Accessing Therapy in Ireland

Accessing Therapy in Ireland

There are many choices available to people who are thinking about beginning therapy. There are so many that making a decision can be confusing and frustrating! This blog article will try to outline what kind of psychotherapies are out there and how to access them.

Many people who go to a GP are looking for help with issues around stress, anxiety, depression or other issues which are causing them some mental distress. People can also find therapists by the recommendations of friends or by searching the internet (we recommend you make sure your therapist is accredited or working towards accreditation if you use the internet),

 The World Health Organisation has estimated that about a quarter of people will experience some mental distress during their life time. GPs can often be a first point of contact when looking for help with these issues. It has been suggested that over a third of patients going to GPs are there for mental issues. Very occasionally GPs who are trained in therapy will work with their patients to explore and address their distress. However more often, based on how the GP assesses the severity of a patient’s mental distress the options open to GPs include:

referring or sending patients to someone trained to give counselling or psychotherapy
treating  the patient with medication and wait to see how the patient responds
occasionally working with patients to see if the GP  can treat the problem
engaging in what is known as “watchful waiting” to see if the patient gets better with time, or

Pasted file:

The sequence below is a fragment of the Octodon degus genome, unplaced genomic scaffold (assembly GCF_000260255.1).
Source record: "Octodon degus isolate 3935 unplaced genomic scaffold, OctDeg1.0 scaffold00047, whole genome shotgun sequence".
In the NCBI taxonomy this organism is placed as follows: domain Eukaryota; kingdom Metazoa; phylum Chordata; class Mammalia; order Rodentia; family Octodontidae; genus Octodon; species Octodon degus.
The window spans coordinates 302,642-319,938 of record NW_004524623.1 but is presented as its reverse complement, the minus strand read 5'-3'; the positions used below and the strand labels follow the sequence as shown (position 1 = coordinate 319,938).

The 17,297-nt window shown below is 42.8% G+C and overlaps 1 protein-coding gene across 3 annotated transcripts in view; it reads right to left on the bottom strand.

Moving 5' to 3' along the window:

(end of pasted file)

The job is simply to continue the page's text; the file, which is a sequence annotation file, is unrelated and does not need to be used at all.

referring patients with very difficult issues for psychiatric treatment
The level of medication being given to patients in the US and other countries is of increasing concern to many in the mental health sector. While medications can help people get a break from their distress and may help some people in the long-term with chronic conditions, not all people need to be on medication for a long time.

The following are the types of referral that at GP can make, or that you might come across on the internet or from other sources of advertising:

Counsellor or Psychotherapist

This term is a general term and can be used to describe many of those providing therapy. There are a growing number of people who are trained to provide counselling and psychotherapy services who do not come from a psychological or psychiatric background. These psychotherapists are trained to work with the client rather than diagnose their problems. PCI College is involved in training therapists who work in this way. The training provided by PCI College meets the recommended training requirements of the Irish Association of Counselling and Psychotherapy (IACP) which is one of the main accrediting bodies for psychotherapists and counsellors in Ireland.

Training for a counsellor or psychotherapist will focus on the relationship with the client and the counsellor’s own response to life. These professionals are also required to engage in personal development and therapy during training. The counselling process does not involve a focus on diagnosis but on the unique set of issues that each client presents with.

Counselling or Clinical Psychologist